New Castle News

March 2, 2013

Officials consider reforming city government

John K. Manna
New Castle News

NEW CASTLE — New Castle officials are exploring the possibility of reforming the city’s government under a home rule charter.

If New Castle were to become a home rule city, it would be one way for the city to exit Act 47.

A key reason is that home rule would give the city more control over its tax structure. And right now, state law places limits on tax rates, specifically the property and wage taxes, which are the highest revenue producers for the city.

Adoption of a home rule charter would ultimately be up to the voters to decide, but a committee made up of city officials will determine whether the idea is worth pursuing.

Formation of the committee is one of the directives in New Castle’s Act 47 financial recovery plan. The directive requires the committee to study the benefits of home rule and produce a report stating the reasons for its decision by the second quarter of this year.

Serving on the committee are the mayor, two council members, the business administrator and solicitor.

The committee has the option to decide that the city pursue or not pursue home rule, according to Gordon Mann, a member of the city’s Act 47 recovery team.

Michael S. Foreman of the Pennsylvania Department of Community and Economic Development discussed the home rule process at the committee’s first meeting Thursday.

The recovery plan specifically recommends the city explore the idea because it would give officials more control over its tax structure.

Mayor Anthony Mastrangelo said he has no preconceived notions on whether the city should have home rule.

“We should at least look at the options,” he said. “I’m open for discussion.”

But home rule would allow the city to make other government reforms as long as they aren’t prohibited by the Pennsylvania constitution or other laws.


Foreman said there are other possibilities the city could write into a home rule charter.

They include changing the form of government, changing the number of council members and eliminating the treasurer and controller and putting those functions under the supervision of the chief financial officer, he said.

The charter could also provide for initiatives and referendums, allowing residents to place questions regarding city matters on the ballot.

The main thrust for looking into home rule, though, is taxes.

New Castle, like all municipalities in Pennsylvania, can impose a 1 percent wage tax, but only on its residents. Half of the city’s revenue goes to the New Castle Area School District.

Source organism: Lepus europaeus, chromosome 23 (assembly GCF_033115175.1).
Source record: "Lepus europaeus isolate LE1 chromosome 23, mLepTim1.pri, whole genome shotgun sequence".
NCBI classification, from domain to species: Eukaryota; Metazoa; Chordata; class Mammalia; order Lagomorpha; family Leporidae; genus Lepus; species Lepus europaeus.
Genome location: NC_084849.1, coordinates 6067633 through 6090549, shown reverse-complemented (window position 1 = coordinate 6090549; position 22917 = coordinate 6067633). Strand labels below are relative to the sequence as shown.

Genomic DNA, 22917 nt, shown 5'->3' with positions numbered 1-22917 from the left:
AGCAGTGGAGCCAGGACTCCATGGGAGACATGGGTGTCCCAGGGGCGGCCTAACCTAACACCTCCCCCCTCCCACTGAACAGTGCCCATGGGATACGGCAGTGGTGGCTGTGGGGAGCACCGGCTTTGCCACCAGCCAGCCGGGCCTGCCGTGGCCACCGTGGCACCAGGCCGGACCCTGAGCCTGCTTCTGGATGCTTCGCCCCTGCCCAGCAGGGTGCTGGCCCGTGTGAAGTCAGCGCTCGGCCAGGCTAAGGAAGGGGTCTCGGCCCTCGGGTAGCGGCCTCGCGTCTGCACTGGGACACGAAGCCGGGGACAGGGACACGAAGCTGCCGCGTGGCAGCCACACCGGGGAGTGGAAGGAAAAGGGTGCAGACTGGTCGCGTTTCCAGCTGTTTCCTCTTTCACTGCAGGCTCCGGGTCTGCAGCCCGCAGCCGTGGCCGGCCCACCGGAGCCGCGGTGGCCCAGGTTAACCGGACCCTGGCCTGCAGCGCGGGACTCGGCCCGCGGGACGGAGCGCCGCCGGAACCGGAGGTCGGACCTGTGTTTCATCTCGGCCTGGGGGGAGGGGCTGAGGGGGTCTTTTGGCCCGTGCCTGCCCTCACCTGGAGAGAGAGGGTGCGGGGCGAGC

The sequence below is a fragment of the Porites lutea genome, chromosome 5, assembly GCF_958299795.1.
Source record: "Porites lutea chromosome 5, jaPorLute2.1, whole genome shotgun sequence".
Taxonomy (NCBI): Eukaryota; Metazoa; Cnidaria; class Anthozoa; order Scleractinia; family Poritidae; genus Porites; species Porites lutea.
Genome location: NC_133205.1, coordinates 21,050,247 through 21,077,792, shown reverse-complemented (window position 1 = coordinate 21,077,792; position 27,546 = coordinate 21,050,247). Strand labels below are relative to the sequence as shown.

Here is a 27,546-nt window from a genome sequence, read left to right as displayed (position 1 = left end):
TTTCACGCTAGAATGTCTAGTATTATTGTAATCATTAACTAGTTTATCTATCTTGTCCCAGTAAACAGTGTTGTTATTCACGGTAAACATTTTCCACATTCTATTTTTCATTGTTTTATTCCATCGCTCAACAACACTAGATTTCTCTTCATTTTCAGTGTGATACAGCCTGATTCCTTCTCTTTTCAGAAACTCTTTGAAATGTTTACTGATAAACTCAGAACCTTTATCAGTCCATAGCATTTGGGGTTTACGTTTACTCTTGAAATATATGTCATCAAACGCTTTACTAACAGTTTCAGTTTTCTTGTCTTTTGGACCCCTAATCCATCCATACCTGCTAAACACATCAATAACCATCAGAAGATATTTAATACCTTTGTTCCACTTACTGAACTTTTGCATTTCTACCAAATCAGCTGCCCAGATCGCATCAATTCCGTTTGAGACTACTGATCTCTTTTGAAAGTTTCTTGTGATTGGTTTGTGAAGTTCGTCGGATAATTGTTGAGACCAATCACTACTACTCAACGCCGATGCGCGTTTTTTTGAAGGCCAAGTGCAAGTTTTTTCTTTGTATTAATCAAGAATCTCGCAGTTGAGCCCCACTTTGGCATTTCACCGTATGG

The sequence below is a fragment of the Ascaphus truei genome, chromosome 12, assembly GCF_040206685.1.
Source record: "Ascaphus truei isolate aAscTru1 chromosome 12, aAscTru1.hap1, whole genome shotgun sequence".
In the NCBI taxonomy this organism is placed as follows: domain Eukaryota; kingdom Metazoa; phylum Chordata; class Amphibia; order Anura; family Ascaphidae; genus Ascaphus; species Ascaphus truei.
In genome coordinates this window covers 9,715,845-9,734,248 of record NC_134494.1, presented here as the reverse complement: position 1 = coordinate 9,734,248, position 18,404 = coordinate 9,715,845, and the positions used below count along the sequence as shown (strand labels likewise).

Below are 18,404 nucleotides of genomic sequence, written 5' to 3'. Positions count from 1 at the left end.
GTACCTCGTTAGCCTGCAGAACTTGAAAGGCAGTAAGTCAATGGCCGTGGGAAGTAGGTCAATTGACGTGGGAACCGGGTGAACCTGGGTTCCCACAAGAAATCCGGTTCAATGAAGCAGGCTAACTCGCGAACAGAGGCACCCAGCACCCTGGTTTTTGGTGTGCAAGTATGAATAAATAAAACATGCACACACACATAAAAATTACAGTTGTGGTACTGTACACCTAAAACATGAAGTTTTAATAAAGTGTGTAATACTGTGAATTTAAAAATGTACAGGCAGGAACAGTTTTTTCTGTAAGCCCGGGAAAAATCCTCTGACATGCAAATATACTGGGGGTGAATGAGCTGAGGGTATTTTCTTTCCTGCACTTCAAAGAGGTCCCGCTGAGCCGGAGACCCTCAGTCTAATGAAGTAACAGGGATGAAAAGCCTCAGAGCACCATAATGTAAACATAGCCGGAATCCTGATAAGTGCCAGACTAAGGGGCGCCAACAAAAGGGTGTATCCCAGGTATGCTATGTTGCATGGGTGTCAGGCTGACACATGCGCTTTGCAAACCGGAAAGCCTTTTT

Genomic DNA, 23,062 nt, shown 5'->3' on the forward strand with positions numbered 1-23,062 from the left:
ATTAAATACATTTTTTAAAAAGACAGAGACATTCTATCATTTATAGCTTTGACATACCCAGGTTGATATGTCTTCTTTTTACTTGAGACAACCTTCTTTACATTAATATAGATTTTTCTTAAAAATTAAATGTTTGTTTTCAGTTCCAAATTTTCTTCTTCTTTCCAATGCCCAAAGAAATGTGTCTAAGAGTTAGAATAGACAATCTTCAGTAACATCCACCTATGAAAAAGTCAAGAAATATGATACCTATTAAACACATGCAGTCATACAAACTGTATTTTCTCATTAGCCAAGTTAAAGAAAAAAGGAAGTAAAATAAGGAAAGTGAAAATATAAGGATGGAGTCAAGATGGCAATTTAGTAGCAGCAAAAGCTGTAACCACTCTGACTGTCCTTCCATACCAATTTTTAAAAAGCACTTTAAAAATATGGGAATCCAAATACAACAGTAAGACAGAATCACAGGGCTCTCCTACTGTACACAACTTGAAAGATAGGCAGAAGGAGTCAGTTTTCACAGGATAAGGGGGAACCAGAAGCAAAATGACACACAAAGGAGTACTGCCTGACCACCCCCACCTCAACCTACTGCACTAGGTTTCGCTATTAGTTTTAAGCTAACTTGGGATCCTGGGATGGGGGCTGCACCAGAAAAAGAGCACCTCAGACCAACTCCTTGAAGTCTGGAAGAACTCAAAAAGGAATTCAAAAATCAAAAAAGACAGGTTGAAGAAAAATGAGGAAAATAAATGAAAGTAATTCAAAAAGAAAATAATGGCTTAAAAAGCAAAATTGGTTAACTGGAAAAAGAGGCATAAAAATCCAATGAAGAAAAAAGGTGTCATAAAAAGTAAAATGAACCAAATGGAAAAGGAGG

However, Act 47 gives the city the authority to impose a wage tax on non-residents who work in New Castle. So, beginning in 2008, the first year under Act 47 oversight, the city imposed a 2.1 percent wage tax on non-residents to help pay for pension costs. The tax on residents was increased to 2.2 percent at the same time.

Council reduced the tax on non-residents to 2.05 percent and on city residents to 2.15 percent beginning in 2012.

The tax on non-residents generates approximately $2.5 million a year. As a result, the city has ended with budget surpluses the last couple of years.

Without Act 47 oversight, the city would lose the $2.5 million and the ability to fund the services it currently provides. Thus, the city would have to find a way to make up that lost revenue.

Currently, if the city needs to collect more revenue through taxes, its only option is to increase the property tax. The problem with that, Mann noted, is that the tax “is borne by a specific portion of the population, including residents on a fixed income.”

Home rule could make it easier for the city to eventually exit Act 47 oversight, Mann said. He added that a municipality can have home rule and still be in Act 47.


Home rule would give the city more flexibility, allowing it to distribute the tax burden more fairly among all of New Castle’s residents, Mann said. But even under home rule, the city could not impose the wage tax on non-residents.

What it would mean is that city residents would have to bear the entire burden of higher property or wage taxes, or both.

Even if the city adopted a home rule charter, it must meet other criteria to exit Act 47, Mann said.

Under the law governing Act 47, a public hearing must be conducted and then the secretary of the department of community and economic development may issue a decision that the conditions that led to the earlier determination for financial distress “are no longer applicable.”

Factors the secretary is to consider to make a determination is whether the city has eliminated all accrued deficits and retired all loans that were issued to finance all or part of the city’s deficit.

Plus, the city must show that it has operated one year with a positive fund balance, meaning spending less money than it collects without relying on the non-resident wage tax revenue, Mann said.

Nonetheless, Mann said that “without gaining the additional flexibility that home rule provides, it will be even more difficult for the city exit Act 47 oversight.”